The upshot: minfo_xy generally resolves to nan; its sampling is insufficient to prevent information from becoming lost or invalid when performing Float64 math.

Is there a general workaround for this problem when using SciPy?

Even better: if there is a robust, canned implementation of continuous mutual information for Python with an interface that takes two collections of floating point values or a merged collection of pairs, it would resolve this complete problem. Please link it if you know of one that exists.

Thank you in advance.


Edit: this resolves the nan propagation issue in the example above:

mutual_info = lambda a,b: gkde_xy([a,b]) * \
    math.log((gkde_xy([a,b]) / ((gkde_x(a) * gkde_y(b)) + MIN_DOUBLE)) \
        + MIN_DOUBLE)

However, the question of roundoff correction remains, as does the request for a more robust implementation. Any help in either domain would be greatly appreciated.

share|improve this question
    
Surprising there isn't already a continuous mutual information implementation in python. Did you get any further than this? Also, why is your gfun=0 and not -INF in the dblquad call? –  naught101 Oct 18 '13 at 12:15
1  
Unfortunately, I've abandoned this inquiry since I originally wrote it, and I suspect my code example can be improved. If I recall (as it's been two years), I was seeking mutual information w.r.t. the absolute value, so (-INF, 0) didn't make sense. But, in case I'm wrong, the original Shannon and Weaver papers I tried to link should be able to clear this up. :) –  MrGomez Oct 18 '13 at 23:34
    
Minepy appears to have an implementation of continuous mutual information: minepy.sourceforge.net/docs/1.0.0/python.html –  naught101 Oct 25 '13 at 21:42
    
I guess there's always the question of whether a Gaussian KDE is any better than a simple histogram in this situation. I can't really think why it would be much different, and that would solve the round-off errors... –  naught101 Dec 12 '13 at 4:56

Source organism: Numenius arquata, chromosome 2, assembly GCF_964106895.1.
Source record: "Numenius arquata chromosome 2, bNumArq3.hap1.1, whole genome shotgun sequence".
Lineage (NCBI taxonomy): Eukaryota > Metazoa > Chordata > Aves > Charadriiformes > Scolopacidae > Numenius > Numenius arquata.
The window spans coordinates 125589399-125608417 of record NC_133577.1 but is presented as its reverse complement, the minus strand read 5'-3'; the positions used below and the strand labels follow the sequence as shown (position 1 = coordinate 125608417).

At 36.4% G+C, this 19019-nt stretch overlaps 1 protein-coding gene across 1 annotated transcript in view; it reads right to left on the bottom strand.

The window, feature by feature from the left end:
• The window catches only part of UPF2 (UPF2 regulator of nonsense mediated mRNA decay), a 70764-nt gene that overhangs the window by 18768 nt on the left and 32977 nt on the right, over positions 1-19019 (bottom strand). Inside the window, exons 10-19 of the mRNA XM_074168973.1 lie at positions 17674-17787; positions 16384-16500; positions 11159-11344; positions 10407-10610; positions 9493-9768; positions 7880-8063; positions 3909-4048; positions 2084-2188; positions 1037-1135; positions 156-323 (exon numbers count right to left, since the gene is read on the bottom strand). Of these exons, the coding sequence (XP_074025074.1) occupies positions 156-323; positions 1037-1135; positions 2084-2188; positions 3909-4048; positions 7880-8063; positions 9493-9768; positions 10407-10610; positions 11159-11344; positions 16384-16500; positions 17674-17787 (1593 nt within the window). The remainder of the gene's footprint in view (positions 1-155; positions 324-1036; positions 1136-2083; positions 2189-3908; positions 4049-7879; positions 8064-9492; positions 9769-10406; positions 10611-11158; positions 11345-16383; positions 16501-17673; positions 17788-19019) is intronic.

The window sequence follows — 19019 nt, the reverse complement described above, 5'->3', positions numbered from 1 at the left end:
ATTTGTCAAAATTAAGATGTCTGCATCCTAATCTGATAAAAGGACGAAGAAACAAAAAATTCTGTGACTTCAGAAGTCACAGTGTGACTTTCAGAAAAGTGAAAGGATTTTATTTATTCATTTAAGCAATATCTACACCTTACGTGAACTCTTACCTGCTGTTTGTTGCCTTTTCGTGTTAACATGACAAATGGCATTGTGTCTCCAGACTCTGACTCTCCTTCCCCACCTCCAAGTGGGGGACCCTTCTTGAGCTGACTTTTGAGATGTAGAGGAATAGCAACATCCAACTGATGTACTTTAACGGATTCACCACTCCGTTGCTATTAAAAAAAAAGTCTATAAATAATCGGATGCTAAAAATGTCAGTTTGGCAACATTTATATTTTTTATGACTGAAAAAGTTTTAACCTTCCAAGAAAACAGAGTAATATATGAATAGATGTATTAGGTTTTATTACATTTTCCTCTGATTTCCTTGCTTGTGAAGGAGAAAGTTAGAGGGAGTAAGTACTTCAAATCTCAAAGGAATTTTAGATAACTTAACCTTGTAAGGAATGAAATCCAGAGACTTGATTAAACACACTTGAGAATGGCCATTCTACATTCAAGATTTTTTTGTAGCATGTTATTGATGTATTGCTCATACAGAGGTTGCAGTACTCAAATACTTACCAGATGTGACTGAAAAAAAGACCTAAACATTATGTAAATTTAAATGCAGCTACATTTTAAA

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1 Answer

up vote 3 down vote accepted

Before trying more radical solutions like reframing the problem or using different integration tools, see if this helps. Replace INF=float('INF') with INF=1E12 or some other large number -- that may eliminate NaN results created by simple arithmetic operations on the input variables.

No promises on this one, but it is sometimes helpful to try a quick fix before engaging in a significant algorithmic rewrite or substitution of alternate tools.

share|improve this answer
    
Good suggestion, albeit one that I've tried. When arriving at my current implementation, I also tried non-transfinite bounds to see if a different code path in QUADPACK (en.wikipedia.org/wiki/QUADPACK) would suffice, which SciPy interfaces with. No such luck. -- I have, however, modified the definition for my constant to see if this would work, and I still receive nan within my result set. This implies that NaN values may be propagating over regions of probability zero, which is worrying to me. *tests* –  MrGomez Dec 2 '11 at 22:47
    
Yep; I've fixed the nan propagation, at least. The original question has been updated. –  MrGomez Dec 2 '11 at 22:56
1  
Leaving it unaccepted was deliberate, because it answers a caveat, but not the whole of the question (I'd hoped for additional answers). Thus, I shall seek to fill in the missing details. -- The workaround is indeed to use more correct integrators. If those are not available, much of the problem can be resolved through playing with the absolute and relative epsilon values. And here's the rub: dblquad from SciPy had a bug where these values were being dropped onto the floor for the inner integration. Thus, their team has been notified along with a patch. -- Marking this as accepted now. –  MrGomez Dec 13 '11 at 20:50